Remove CO₂ from the atmosphere
Absorb and store carbon from the atmosphere
Our priority is to reduce greenhouse gas emissions as quickly as possible, primarily those generated directly by our operations, but also upstream and downstream of our activities. In addition, we support projects that absorb and store carbon from the atmosphere in natural carbon sinks (forests, mangroves).
PROJECTS WITH ECOACT
Air France supports several reforestation and tree planting projects in collaboration with its partner EcoAct, such as:
- the International Small Group and Tree Planting programme, in India, Kenya, Tanzania and Uganda, helping small groups of farmers to organise themselves to plant trees on their farms
- a Gold Standard-certified reforestation programme in the Vichada region of Colombia, certified to the Gold Standard, aimed at planting 76,000 hectares of hardwood while protecting local biodiversity.
CONSERVATION AND RESTORATION OF MANGROVES
Air France, in collaboration with the French Ministry of Ecological Transition, is supporting a research-action programme for the conservation and restoration of mangroves in the Martinique, as part of the French Low Carbon Label. Mangroves are tropical coastal forest formations which, in addition to harbouring a very rich biodiversity, represent a very efficient carbon capture and sequestration sink. They can store 2 to 5 times more carbon per hectare than a tropical forest. However, they are currently under threat, disappearing at a rate of up to 2% each year. This project aims to improve knowledge of the ecosystem services provided by these environments and to carry out actions to replant mangroves in the French overseas departments and territories.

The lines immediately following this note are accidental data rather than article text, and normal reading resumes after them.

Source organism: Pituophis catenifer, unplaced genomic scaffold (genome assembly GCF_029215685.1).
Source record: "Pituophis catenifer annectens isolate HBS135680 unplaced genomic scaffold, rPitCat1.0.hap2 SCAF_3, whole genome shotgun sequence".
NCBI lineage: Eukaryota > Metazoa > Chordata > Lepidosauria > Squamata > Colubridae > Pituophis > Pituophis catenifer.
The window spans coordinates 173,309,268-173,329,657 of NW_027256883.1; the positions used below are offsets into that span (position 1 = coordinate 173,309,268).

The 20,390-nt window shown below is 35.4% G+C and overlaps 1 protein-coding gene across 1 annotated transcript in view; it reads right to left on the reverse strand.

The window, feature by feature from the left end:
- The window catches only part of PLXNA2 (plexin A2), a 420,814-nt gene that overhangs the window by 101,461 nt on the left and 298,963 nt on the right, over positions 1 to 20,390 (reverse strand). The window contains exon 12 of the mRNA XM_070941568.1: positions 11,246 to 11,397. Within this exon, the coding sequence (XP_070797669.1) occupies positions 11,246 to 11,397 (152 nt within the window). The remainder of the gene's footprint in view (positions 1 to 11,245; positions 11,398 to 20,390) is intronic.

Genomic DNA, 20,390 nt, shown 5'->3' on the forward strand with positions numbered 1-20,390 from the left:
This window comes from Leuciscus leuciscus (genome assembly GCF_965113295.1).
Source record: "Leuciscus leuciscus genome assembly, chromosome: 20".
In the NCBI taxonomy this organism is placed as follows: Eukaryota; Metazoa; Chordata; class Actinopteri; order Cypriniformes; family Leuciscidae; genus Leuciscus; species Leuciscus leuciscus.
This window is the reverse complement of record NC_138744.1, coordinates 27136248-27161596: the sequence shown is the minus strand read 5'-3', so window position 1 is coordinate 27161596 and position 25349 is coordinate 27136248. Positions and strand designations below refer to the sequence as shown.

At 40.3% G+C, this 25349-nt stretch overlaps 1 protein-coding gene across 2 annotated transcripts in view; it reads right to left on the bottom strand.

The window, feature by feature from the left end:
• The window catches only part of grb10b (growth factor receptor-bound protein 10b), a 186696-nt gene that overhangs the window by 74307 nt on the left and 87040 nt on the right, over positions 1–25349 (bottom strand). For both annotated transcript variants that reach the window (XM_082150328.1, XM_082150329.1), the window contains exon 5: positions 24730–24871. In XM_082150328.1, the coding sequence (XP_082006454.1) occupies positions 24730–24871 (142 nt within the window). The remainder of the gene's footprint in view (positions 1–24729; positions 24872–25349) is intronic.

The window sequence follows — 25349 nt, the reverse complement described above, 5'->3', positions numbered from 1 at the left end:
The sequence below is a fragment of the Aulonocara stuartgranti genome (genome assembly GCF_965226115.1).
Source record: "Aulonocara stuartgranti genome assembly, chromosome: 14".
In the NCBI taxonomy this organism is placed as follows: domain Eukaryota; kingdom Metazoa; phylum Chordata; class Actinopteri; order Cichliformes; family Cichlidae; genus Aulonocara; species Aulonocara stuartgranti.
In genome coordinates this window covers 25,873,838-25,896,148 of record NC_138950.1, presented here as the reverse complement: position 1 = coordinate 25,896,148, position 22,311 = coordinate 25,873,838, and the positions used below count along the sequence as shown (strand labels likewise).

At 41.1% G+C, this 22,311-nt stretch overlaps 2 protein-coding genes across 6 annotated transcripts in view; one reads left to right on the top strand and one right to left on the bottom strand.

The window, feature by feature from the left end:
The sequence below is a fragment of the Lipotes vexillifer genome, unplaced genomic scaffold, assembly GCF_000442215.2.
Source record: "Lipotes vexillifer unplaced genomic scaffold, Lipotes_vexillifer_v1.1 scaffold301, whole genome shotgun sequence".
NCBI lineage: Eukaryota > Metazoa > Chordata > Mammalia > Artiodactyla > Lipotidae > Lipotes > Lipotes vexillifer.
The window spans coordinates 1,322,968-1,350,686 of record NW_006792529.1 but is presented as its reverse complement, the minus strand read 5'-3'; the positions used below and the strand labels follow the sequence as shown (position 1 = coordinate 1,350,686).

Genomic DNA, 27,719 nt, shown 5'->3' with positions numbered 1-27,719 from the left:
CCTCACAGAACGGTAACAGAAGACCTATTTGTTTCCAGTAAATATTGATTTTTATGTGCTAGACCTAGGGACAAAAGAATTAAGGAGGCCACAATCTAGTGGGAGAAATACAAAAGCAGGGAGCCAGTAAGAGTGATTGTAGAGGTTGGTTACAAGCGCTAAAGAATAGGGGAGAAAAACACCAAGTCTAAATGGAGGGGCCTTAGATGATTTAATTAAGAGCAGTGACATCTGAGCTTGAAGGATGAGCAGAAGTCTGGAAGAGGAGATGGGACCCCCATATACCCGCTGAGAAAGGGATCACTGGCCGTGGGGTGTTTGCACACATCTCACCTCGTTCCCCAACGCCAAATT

In partnership with Ecoact, Air France also supports projects to combat deforestation in Brazil, the development of renewable energies in India (Verified Carbon Standard certified) and improved cooking ovens in Kenya (Gold Standard certified). These projects do not in any way absorb CO2from the atmosphere, but they do allow action to be taken on major sources of emissions. For example, deforestation is generally accompanied by burning, which generates significant CO2 emissions in the atmosphere. Combating deforestation thus makes it possible to avoid additional CO2 emissions, while at the same time protecting the fauna and flora in their natural environments.
There is no such thing as a carbon-neutral flight, just as any product or service that defines itself as carbon-neutral undermines the definition of carbon neutrality.
Carbon neutrality can be defined as the balance between human CO₂ emissions and their absorption. In this respect, carbon neutrality can only be envisaged on a global scale. Air France can only contribute to carbon neutrality by reducing its CO₂ emissions and by helping to increase the capacity to store CO2 in natural or artificial sinks.